There’s a difference between being lucky and being blessed. I learned that difference in 1992, after giving birth to our son. Once the doctors counted 10 toes, 10 fingers and we heard the baby’s first cry, I remarked to my husband how lucky we were. One of the nurses standing nearby heard me and said, “You’re not lucky, dear girl. You’re blessed.” She was right.
There are blessings in our lives that may go unnoticed. Having roofs over our heads, food in our bellies and reasons to get up in the morning are three important ones. If you have these in your life, then you are truly blessed.
A few years ago, I wrote an article that listed the reasons I felt blessed despite living with a disease. The comments I received were generally positive, many applauding me for my courage and unique perspective. Yet a few questioned my sanity, called me a few names and wondered how I could come to such a crazy conclusion.
As they say, to each his own. I continue to stand by my conclusion, because in the final analysis we have two choices when faced with adversity, and I choose to find silver linings whenever I can.
But choosing the glass half-full would not be possible without the support of others. We all need a team of family, friends and colleagues who stand with us in our dark days of illness. It’s a blessing to have a strong foundation to lean on when we need it most.
Living with an unpredictable disease is a scary proposition, but going it alone is something no one should ever have to do.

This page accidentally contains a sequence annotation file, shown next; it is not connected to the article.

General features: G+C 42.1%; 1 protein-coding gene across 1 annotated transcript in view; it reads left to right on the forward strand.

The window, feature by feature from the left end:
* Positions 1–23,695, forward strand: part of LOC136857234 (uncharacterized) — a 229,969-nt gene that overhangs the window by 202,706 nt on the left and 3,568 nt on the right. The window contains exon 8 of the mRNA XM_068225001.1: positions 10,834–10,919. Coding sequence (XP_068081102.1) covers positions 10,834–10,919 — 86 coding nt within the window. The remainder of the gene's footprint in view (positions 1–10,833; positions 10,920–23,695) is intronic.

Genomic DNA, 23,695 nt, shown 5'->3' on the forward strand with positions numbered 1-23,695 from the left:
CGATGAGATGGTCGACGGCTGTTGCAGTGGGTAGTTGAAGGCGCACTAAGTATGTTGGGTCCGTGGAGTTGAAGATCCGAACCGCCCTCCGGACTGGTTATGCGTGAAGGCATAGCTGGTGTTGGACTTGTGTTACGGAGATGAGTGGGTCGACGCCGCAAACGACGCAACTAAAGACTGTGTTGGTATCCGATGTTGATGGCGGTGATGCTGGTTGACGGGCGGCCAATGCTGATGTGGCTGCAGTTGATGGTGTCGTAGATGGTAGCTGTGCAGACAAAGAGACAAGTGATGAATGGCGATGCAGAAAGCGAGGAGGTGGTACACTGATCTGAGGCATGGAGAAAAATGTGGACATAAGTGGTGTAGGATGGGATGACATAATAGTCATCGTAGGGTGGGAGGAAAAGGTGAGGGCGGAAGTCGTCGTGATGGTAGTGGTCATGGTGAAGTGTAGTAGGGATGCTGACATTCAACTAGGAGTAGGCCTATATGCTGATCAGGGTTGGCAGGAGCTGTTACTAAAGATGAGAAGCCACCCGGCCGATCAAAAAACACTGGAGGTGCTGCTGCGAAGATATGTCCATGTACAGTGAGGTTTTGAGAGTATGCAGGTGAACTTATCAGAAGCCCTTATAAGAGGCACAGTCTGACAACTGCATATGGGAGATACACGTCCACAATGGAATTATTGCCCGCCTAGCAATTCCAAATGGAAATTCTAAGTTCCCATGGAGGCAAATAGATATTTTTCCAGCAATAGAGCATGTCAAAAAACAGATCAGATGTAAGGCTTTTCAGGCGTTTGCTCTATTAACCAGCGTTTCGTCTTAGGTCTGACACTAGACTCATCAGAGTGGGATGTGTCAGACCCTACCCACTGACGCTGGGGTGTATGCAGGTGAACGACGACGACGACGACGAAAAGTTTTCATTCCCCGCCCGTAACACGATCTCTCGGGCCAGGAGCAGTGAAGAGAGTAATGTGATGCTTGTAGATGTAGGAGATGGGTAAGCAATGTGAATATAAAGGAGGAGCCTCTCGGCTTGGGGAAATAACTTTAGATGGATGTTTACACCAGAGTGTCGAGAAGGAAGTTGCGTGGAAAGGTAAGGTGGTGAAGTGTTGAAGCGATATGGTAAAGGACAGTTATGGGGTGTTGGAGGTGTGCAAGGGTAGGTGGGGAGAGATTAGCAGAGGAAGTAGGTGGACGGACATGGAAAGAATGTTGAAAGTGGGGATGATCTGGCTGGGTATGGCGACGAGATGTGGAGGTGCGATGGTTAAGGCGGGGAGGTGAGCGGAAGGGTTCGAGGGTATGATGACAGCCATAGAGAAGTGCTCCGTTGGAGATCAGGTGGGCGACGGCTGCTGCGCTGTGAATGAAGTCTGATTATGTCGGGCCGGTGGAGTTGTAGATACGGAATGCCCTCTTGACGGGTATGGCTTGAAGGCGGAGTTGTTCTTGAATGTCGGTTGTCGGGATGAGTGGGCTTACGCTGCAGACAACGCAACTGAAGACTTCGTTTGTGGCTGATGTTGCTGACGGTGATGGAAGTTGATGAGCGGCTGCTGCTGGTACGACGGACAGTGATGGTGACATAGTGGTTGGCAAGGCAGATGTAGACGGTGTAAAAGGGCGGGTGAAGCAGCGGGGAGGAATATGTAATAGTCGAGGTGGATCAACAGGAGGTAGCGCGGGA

That’s the idea behind the video I was fortunate to be part of, called “It Takes a Team.” Created by MS Teamworks, this TED-type talk is an unscripted conversation among my husband, our son and me, as we discuss what it’s like for a family to cope with the struggles of a disease. We hope others will be inspired by what we have to say.
The mantra for the MS Teamworks series is “I have MS. I have a team. I have a future.” Each video highlights areas of interest about MS as told by clinicians, caregivers and patients on topics such as pregnancy, managing MS, diet, integrative medicine, mental health, the MS journey, what it means when symptoms get worse, the ABCs of MRI and much more.
I am blessed to have an amazing team of loved ones who allow me to be the best ME I can be, despite the ups and downs of my disease. Our community is blessed with the growing body of research into the cause, better treatments and, hopefully, a cure for MS. We are all blessed with the growing commitment and dedication of many MS clinicians who work tirelessly to improve our quality of life.
Note: Multiple Sclerosis News Today is strictly a news and information website about the disease. It does not provide medical advice, diagnosis, or treatment. This content is not intended to be a substitute for professional medical advice, diagnosis, or treatment. Always seek the advice of your physician or other qualified health provider with any questions you may have regarding a medical condition. Never disregard professional medical advice or delay in seeking it because of something you have read on this website. The opinions expressed in this column are not those of Multiple Sclerosis News Today, or its parent company, BioNews Services, and are intended to spark discussion about issues pertaining to multiple sclerosis.
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